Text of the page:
Transaction costs can be defined as the costs that would go away if you were dealing only with yourself. They apply to market transactions but also to transactions within organizations. “Cash” transaction costs comprise the costs of searching for, negotiating, monitoring, and enforcing agreements. Legal, cost accounting, sales, merchandising, purchasing, financing, auditing, and mediation by the boss are all cash transaction costs. If you built your own house instead of buying it, you would still need to buy the wood and the nails (direct production costs), but you wouldn’t need to pay the fees for the real estate broker, title insurer, or lawyer (direct transaction costs). But the direct production costs themselves include the indirect transaction costs incurred upstream. The transaction cost embedded in the price of the nails, for example, itself includes almost the entire cost-added of the retailer, since merchandising, advertising, displaying, sales help, and billing would all disappear if you “sold them to yourself.” Transaction costs are thus the price we quite sensibly pay for the benefits of division of labor: we incur transaction costs in order to lower production costs.
In the aggregate, we spend more on negotiating and enforcing agreements than on fulfilling them. And as the exhibit on page 4 shows, transaction costs are not only surprisingly large but also rising. This may be counterintuitive, since we can all think of examples where technology has dramatically lowered transaction costs—for example, the efficiencies of e-procurement or the substitution of electronic payments for paper. What has happened is that the cheaper unit costs of transacting have more than proportionately increased the number of transactions, so the total cost of transacting has gone up, not down. As the division of labor deepens and integrated value chains “deconstruct,” production costs fall, transactions proliferate, and transaction costs preponderate.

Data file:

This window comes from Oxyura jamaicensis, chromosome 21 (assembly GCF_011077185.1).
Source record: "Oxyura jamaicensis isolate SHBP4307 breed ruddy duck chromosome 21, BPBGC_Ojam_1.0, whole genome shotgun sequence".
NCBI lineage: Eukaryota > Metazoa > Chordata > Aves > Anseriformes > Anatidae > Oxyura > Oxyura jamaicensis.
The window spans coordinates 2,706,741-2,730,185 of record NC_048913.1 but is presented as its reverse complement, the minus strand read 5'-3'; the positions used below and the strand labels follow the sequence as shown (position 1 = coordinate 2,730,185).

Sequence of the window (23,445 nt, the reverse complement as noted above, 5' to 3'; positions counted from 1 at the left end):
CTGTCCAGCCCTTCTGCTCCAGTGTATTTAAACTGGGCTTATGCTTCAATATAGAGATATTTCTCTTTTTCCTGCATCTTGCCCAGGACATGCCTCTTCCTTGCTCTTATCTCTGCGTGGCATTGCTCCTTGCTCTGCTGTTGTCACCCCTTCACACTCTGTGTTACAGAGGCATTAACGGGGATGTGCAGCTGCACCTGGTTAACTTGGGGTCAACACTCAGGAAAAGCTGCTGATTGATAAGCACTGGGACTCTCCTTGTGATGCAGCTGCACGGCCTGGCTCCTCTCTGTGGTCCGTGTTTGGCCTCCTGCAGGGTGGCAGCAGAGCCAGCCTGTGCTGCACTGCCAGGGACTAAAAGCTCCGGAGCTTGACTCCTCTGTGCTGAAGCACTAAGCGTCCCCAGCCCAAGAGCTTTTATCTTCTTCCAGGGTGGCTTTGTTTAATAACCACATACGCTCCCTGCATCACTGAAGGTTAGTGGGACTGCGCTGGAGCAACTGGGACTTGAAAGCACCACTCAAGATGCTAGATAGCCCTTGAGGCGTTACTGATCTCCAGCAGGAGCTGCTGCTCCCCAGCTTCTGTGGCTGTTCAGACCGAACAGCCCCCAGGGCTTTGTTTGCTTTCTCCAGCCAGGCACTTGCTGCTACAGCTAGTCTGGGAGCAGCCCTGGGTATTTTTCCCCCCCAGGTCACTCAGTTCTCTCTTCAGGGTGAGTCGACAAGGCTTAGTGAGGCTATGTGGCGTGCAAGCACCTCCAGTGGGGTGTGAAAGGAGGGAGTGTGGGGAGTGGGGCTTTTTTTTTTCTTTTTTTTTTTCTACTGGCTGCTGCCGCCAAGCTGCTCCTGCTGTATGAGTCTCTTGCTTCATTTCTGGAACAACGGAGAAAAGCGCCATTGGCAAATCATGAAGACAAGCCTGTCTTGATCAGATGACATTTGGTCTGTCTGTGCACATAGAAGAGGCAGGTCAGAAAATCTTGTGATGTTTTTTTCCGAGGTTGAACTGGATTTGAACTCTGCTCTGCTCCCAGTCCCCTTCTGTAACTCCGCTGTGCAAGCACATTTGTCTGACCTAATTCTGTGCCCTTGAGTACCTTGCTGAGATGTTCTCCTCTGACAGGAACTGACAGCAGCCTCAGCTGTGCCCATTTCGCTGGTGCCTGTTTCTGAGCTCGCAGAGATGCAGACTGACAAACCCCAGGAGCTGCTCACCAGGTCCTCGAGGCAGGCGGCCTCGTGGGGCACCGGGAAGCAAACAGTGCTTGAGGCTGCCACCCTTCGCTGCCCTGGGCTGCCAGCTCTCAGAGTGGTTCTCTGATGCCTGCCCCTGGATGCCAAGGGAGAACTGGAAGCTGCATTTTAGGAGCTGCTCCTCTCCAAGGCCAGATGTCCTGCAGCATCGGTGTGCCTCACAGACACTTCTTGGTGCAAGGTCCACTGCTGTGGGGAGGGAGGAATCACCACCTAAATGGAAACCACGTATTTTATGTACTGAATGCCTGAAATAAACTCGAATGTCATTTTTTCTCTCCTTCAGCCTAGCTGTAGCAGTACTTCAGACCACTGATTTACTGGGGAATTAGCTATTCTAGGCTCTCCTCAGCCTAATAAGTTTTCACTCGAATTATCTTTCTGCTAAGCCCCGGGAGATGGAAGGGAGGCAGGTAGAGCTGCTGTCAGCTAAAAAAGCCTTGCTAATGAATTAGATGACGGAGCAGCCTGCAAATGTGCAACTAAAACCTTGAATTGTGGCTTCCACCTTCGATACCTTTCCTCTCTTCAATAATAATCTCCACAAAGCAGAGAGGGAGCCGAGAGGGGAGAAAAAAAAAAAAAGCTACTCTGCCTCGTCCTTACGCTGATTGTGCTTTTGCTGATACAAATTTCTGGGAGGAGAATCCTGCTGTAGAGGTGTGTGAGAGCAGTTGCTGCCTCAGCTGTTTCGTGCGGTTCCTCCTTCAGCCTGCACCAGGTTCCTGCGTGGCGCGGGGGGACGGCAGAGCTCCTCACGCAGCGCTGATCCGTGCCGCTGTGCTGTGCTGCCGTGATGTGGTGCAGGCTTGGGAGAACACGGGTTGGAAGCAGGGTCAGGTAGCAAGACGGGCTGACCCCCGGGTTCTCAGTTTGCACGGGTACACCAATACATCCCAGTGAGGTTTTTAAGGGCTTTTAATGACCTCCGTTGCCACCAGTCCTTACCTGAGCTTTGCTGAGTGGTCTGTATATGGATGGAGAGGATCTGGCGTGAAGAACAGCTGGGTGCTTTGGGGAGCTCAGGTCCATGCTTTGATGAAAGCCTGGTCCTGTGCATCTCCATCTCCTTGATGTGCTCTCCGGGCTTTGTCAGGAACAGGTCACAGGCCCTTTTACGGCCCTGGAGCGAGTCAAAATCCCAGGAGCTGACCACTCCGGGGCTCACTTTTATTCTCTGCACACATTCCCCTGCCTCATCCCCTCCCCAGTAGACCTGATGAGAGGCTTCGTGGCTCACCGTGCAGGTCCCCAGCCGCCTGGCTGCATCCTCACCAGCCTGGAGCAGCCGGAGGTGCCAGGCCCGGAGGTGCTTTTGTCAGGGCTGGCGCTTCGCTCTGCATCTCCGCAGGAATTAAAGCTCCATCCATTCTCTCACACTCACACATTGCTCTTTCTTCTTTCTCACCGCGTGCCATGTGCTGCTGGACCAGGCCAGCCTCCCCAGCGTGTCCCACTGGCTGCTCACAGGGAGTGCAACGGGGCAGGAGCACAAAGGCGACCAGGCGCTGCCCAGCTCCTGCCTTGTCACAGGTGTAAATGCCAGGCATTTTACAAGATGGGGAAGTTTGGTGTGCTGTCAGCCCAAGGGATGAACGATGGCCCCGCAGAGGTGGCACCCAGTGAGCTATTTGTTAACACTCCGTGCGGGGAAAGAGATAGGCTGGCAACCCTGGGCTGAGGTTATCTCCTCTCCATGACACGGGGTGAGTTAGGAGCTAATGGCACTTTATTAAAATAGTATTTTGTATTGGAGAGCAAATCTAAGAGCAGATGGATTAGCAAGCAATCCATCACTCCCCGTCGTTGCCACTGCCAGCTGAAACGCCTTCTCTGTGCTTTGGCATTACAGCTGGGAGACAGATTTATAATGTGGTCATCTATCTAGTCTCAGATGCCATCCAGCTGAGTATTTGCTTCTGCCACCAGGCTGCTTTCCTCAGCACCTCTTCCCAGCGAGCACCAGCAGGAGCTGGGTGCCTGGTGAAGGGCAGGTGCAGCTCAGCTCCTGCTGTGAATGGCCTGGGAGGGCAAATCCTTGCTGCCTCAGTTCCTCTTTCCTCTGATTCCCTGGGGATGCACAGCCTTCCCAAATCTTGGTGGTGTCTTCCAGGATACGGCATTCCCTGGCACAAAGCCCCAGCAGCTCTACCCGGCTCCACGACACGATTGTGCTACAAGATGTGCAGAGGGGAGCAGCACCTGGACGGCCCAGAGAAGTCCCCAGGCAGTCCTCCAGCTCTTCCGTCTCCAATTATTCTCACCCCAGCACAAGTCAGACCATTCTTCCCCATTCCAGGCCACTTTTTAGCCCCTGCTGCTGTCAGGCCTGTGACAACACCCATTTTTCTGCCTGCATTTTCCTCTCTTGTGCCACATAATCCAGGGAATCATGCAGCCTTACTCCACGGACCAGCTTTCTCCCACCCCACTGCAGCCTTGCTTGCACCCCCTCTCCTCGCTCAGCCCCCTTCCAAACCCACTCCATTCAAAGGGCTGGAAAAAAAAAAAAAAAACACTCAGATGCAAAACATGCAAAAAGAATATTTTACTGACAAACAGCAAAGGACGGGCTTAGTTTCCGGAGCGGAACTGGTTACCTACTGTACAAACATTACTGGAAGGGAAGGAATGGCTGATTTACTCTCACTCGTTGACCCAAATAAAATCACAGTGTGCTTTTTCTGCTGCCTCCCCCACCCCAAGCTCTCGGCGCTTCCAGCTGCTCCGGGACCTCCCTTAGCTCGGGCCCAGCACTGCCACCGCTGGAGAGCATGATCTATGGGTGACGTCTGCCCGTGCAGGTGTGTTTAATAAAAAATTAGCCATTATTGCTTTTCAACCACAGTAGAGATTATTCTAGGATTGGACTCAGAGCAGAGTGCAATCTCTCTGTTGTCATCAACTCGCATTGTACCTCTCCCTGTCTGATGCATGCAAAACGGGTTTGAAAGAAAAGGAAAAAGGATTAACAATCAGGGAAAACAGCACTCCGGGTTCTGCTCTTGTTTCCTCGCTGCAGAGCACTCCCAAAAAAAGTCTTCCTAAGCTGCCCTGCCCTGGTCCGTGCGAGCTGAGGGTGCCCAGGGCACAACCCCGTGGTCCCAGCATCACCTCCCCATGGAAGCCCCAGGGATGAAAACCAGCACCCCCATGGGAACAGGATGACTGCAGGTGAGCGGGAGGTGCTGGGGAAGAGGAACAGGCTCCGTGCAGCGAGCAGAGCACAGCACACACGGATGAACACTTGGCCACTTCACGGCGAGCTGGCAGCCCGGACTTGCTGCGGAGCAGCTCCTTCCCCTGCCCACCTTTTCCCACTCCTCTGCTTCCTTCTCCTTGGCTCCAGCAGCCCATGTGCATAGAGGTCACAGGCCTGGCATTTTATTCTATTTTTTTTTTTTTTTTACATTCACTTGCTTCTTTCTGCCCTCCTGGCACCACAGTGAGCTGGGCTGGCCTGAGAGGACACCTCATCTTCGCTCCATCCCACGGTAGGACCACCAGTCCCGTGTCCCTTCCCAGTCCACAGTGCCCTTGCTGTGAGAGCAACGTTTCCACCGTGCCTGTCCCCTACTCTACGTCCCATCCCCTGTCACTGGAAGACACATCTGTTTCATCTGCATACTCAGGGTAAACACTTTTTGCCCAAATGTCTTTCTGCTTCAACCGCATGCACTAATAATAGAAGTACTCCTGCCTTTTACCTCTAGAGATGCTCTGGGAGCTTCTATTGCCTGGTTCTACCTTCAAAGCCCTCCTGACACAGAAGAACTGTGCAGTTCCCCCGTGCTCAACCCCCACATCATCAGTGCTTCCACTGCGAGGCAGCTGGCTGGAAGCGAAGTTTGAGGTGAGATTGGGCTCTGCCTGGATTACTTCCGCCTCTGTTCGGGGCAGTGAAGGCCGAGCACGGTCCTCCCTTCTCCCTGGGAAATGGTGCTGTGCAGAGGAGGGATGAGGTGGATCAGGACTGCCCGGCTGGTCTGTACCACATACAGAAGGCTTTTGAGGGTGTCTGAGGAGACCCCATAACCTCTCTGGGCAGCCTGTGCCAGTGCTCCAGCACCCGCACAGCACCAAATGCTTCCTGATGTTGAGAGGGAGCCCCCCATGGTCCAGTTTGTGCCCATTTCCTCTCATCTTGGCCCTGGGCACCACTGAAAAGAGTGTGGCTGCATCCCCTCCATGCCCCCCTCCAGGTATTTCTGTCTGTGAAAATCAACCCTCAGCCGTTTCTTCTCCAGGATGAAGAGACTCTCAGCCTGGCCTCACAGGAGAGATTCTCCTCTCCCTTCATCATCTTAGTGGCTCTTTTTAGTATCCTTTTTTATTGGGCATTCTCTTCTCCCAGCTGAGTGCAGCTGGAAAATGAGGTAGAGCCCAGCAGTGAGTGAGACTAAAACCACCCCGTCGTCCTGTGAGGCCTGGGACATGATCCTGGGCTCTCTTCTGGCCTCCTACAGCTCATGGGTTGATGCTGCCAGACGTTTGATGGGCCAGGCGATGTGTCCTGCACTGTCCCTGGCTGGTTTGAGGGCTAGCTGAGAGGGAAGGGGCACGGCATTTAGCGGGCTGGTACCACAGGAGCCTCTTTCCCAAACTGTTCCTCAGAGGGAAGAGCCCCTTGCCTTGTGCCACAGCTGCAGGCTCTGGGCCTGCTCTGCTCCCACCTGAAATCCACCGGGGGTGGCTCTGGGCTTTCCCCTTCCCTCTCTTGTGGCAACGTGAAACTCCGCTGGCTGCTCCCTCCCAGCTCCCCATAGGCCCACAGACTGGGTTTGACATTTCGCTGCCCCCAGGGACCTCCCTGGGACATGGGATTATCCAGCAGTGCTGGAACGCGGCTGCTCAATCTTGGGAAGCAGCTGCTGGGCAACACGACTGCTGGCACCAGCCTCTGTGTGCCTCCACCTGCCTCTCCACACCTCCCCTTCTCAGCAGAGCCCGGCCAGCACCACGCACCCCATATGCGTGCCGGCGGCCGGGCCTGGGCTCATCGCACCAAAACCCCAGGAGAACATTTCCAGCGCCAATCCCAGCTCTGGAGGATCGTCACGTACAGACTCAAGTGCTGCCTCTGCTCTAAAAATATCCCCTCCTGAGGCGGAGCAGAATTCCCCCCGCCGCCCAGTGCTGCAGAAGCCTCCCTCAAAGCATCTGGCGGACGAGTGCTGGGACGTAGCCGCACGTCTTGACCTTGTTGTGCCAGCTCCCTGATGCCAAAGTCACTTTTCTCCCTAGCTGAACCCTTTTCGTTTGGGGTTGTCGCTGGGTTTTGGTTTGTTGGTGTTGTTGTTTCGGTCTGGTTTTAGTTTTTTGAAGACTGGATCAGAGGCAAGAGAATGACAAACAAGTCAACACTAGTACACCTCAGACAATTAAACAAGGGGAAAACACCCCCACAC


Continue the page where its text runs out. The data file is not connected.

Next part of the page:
There is a second important kind of transaction cost: the “opportunity cost” of mutually beneficial agreements forgone. This is the value lost because the parties could not find each other or did not trust each other sufficiently to make a deal, or to make the best deal. “Cash” transaction costs and “opportunity” transaction costs tend to substitute for each other: in most cases, the more cash the parties spend on search, negotiation, monitoring, and enforcement, the nearer they approach an “efficient” transaction in which no opportunity costs are forgone.